Book of the Month Club: Wittgenstein Jr by Lars Iyer

Ludwig Wittgenstein, photographed by Ben Richards in 1947. Ludwig Wittgenstein, photographed by Ben Richards in 1947.

“Then it came to him, Wittgenstein says: his task, the task he would take on for his brother’s sake, and in his brother’s memory. He would construct a kind of logical mausoleum for his brother. What is his Logik but a logical tomb for his brother? And the logical resurrection of his brother?

He means to enter the region in which his brother lost his mind, and to come back out, Wittgenstein says.”

Amidst drinking, doing drugs, having various trysts, and wondering about what the future might bring, a band of friends attend Wittgenstein’s lectures. It isn’t Wittgenstein, of course. Or, a correction: it isn’t a fictionalised version of Wittgenstein. Rather, it’s the name Peters and his privileged Cambridge frat boys give him; we never find out his real name. “Wittgenstein” is a real Wittgenstein wannabe, right down to the idea that he will revolutionise logic in some way.

For the most part, the book is a very well written. The narrative juxtaposes pseudo-Wittgenstein with Peters and his friends’ slang and chattering about school. There is a hint of a story, but those looking for a three-act plot should steer elsewhere: it really is the daily meanderings of Peters and his friends through a school year attending lectures and doing various activities. But looking past it, while Peters is the narrator, as the title suggests, the book really is about the man the boys call Wittgenstein, and his relationship with each of the students. Iyer carefully reveals the man’s backstory, similar to the actual Wittgenstein’s  and yet not his, and paints the portrait of a sad and yet absurdly comical man who strives to imitate Wittgenstein at every level.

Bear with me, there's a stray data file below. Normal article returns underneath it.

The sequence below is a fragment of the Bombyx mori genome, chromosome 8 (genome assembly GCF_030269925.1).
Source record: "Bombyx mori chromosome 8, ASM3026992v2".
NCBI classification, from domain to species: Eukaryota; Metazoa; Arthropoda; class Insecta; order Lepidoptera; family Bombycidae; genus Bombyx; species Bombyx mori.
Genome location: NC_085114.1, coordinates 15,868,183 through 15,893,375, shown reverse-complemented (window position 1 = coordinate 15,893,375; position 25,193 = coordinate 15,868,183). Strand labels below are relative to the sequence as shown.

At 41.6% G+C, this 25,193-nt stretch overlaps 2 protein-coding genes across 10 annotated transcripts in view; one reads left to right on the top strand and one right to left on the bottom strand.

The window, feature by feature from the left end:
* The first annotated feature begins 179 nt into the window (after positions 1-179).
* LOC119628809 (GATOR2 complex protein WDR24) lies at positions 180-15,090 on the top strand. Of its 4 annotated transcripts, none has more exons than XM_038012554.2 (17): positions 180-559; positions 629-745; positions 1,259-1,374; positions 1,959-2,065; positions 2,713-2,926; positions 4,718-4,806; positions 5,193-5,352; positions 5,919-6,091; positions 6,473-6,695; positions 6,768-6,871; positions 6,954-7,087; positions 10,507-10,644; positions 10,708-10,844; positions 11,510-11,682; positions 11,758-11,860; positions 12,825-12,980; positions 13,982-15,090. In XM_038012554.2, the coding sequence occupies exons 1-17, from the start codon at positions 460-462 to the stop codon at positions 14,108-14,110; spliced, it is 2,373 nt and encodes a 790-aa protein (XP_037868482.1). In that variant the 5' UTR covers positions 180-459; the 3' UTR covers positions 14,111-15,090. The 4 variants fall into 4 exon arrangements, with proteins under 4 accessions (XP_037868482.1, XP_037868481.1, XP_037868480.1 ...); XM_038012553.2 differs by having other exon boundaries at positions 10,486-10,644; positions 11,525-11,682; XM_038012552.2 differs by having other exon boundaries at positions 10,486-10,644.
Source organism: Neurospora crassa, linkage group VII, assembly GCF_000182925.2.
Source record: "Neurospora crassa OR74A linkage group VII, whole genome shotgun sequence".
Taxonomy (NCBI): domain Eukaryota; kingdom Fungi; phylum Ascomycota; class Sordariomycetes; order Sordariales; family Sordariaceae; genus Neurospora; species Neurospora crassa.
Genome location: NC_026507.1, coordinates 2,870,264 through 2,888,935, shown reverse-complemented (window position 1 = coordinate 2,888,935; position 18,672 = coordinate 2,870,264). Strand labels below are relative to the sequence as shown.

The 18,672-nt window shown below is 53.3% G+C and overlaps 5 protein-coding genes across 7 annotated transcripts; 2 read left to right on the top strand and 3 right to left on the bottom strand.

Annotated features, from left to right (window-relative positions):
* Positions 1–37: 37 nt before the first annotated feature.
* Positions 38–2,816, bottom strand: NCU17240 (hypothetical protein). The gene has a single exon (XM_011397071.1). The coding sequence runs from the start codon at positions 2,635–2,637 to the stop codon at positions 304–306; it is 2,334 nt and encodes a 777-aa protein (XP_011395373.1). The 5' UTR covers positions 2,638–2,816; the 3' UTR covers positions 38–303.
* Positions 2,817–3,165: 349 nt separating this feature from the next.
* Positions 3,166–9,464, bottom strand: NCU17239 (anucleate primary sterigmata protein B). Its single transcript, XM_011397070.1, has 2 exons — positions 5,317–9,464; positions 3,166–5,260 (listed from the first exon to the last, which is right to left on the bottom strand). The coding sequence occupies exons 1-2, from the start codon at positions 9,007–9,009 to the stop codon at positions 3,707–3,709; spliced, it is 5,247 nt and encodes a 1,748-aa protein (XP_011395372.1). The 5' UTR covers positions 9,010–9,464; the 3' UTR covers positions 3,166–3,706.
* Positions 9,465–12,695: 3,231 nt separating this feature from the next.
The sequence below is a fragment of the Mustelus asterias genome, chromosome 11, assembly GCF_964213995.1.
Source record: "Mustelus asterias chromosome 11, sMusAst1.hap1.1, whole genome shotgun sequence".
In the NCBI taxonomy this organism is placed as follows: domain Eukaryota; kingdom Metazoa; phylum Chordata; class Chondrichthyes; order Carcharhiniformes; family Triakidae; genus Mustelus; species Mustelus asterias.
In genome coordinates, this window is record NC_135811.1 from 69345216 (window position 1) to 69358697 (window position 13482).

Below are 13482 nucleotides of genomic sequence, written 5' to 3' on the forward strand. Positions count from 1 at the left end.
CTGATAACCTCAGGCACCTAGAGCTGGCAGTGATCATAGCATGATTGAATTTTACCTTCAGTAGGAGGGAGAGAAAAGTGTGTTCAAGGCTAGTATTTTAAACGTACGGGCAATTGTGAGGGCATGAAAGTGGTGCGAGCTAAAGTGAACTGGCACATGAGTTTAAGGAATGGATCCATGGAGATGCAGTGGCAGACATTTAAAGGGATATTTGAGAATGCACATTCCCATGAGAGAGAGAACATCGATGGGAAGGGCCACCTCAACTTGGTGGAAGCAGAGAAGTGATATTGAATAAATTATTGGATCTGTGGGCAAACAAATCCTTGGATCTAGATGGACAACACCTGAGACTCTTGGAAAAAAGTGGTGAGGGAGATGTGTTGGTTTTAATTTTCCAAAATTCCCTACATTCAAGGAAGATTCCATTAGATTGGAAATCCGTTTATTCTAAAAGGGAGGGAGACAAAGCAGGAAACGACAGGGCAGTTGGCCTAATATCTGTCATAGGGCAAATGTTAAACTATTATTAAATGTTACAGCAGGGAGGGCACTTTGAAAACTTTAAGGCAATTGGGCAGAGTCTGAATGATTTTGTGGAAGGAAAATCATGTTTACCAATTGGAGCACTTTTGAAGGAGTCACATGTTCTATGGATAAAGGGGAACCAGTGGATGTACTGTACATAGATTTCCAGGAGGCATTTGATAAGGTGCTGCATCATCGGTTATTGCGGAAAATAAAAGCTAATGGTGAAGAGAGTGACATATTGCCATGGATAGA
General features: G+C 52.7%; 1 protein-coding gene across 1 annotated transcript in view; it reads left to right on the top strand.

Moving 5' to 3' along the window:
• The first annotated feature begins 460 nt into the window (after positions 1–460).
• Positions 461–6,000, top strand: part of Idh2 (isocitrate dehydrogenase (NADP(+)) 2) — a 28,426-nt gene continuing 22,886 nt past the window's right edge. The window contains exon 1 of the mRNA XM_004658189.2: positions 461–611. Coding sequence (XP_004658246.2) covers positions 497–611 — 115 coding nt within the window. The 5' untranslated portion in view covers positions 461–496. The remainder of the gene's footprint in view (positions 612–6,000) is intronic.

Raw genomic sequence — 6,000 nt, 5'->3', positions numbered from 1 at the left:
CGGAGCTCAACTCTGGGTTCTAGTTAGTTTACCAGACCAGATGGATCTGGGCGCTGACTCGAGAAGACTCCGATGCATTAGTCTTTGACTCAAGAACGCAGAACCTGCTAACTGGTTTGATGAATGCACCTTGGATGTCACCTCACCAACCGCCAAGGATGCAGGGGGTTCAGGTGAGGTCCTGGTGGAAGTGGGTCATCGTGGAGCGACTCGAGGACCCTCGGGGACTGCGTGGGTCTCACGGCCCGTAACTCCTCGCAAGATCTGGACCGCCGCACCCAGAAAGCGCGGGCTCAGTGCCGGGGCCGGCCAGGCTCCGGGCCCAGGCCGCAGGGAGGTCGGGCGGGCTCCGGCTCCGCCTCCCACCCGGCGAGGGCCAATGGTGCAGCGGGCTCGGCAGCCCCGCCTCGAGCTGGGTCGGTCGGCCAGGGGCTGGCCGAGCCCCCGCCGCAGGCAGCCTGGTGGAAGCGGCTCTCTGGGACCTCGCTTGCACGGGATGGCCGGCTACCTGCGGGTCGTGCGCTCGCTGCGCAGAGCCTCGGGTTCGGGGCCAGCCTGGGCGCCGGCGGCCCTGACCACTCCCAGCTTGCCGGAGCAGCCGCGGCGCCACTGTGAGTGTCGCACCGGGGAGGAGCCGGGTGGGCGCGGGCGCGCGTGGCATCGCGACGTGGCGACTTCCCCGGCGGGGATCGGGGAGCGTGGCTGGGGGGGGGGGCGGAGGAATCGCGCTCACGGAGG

Nitpicks: The italics. There seems to be several italics per paragraph. While the actual Wittgenstein seems quite fond of his italics, Iyer exaggerates it to the point of ridiculousness. The joke is made, but reading italics upon italics every paragraph seems ever so tedious after two hundred pages. Certain bits of dialogue between Peters and his friends are written as a script dialogue, which was unconventional and slightly jarring. The book seems to stretch itself with filler of the boys’ frat parties, sports events, and sexual awakenings. It seems, at its base, an “inspiring professor” story and a love letter to philosophy. However, the latter story is ruined by an actual “romance” that, while is understandable symbolically, comes out of nowhere and unnecessary to complete the character arc of either character. The book might have actually worked better as a shorter piece of fiction, maybe a short story.

For an even better read, read Wittgenstein. Actual Wittgenstein. Culture and Value is a good place to start for non-philosophers; the book is a collection of thoughts along his career. The Tractatus Logico-Philosophicus is the standard of early Wittgenstinian thought, whereas Philosophical Investigations is a posthumous book of Wittgenstein’s later thought.